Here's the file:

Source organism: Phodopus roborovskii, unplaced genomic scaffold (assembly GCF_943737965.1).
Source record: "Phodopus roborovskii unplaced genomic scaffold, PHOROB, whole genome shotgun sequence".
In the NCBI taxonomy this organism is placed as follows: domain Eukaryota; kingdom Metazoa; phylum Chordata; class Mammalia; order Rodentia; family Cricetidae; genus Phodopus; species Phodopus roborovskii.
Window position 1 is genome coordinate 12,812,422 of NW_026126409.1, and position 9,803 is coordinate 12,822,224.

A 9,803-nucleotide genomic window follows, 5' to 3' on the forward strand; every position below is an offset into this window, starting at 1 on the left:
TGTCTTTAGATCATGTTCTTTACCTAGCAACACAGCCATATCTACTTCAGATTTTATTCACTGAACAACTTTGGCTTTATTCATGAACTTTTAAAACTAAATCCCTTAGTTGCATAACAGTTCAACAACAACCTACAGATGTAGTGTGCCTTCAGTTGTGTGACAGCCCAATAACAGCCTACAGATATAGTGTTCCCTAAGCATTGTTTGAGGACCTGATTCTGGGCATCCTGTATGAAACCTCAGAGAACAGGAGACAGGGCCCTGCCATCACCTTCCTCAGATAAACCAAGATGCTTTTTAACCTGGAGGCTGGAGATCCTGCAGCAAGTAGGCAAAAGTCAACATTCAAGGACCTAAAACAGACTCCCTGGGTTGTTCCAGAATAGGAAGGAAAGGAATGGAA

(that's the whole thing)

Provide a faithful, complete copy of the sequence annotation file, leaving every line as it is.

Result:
Source organism: Phodopus roborovskii, unplaced genomic scaffold (assembly GCF_943737965.1).
Source record: "Phodopus roborovskii unplaced genomic scaffold, PHOROB, whole genome shotgun sequence".
In the NCBI taxonomy this organism is placed as follows: domain Eukaryota; kingdom Metazoa; phylum Chordata; class Mammalia; order Rodentia; family Cricetidae; genus Phodopus; species Phodopus roborovskii.
Window position 1 is genome coordinate 12,812,422 of NW_026126409.1, and position 9,803 is coordinate 12,822,224.

A 9,803-nucleotide genomic window follows, 5' to 3' on the forward strand; every position below is an offset into this window, starting at 1 on the left:
TGTCTTTAGATCATGTTCTTTACCTAGCAACACAGCCATATCTACTTCAGATTTTATTCACTGAACAACTTTGGCTTTATTCATGAACTTTTAAAACTAAATCCCTTAGTTGCATAACAGTTCAACAACAACCTACAGATGTAGTGTGCCTTCAGTTGTGTGACAGCCCAATAACAGCCTACAGATATAGTGTTCCCTAAGCATTGTTTGAGGACCTGATTCTGGGCATCCTGTATGAAACCTCAGAGAACAGGAGACAGGGCCCTGCCATCACCTTCCTCAGATAAACCAAGATGCTTTTTAACCTGGAGGCTGGAGATCCTGCAGCAAGTAGGCAAAAGTCAACATTCAAGGACCTAAAACAGACTCCCTGGGTTGTTCCAGAATAGGAAGGAAAGGAATGGAA